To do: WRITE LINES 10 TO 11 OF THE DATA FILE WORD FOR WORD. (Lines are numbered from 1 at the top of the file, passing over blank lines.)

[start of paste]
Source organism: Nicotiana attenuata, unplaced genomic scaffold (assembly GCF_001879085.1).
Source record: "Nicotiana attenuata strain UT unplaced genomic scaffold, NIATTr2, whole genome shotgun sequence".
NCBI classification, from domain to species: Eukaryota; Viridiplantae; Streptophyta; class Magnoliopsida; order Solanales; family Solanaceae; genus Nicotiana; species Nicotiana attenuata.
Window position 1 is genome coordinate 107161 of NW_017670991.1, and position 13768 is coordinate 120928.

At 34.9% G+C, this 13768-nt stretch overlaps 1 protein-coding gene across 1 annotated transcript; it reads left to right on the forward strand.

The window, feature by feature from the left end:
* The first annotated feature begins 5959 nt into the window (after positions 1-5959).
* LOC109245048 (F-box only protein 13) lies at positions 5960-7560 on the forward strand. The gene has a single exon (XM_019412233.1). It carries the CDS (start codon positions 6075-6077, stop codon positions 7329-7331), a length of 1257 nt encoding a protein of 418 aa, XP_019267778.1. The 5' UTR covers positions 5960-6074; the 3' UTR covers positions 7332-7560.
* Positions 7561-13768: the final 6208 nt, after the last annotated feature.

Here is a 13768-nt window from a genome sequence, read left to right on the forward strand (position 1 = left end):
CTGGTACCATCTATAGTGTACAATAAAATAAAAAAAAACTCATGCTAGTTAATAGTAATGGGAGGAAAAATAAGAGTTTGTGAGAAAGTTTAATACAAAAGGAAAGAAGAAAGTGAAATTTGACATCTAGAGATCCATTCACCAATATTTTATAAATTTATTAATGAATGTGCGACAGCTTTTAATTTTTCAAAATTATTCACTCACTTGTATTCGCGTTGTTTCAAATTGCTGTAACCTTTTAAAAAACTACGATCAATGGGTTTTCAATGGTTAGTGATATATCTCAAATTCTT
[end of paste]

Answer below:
Here is a 13768-nt window from a genome sequence, read left to right on the forward strand (position 1 = left end):
CTGGTACCATCTATAGTGTACAATAAAATAAAAAAAAACTCATGCTAGTTAATAGTAATGGGAGGAAAAATAAGAGTTTGTGAGAAAGTTTAATACAAAAGGAAAGAAGAAAGTGAAATTTGACATCTAGAGATCCATTCACCAATATTTTATAAATTTATTAATGAATGTGCGACAGCTTTTAATTTTTCAAAATTATTCACTCACTTGTATTCGCGTTGTTTCAAATTGCTGTAACCTTTTAAAAAACTACGATCAATGGGTTTTCAATGGTTAGTGATATATCTCAAATTCTT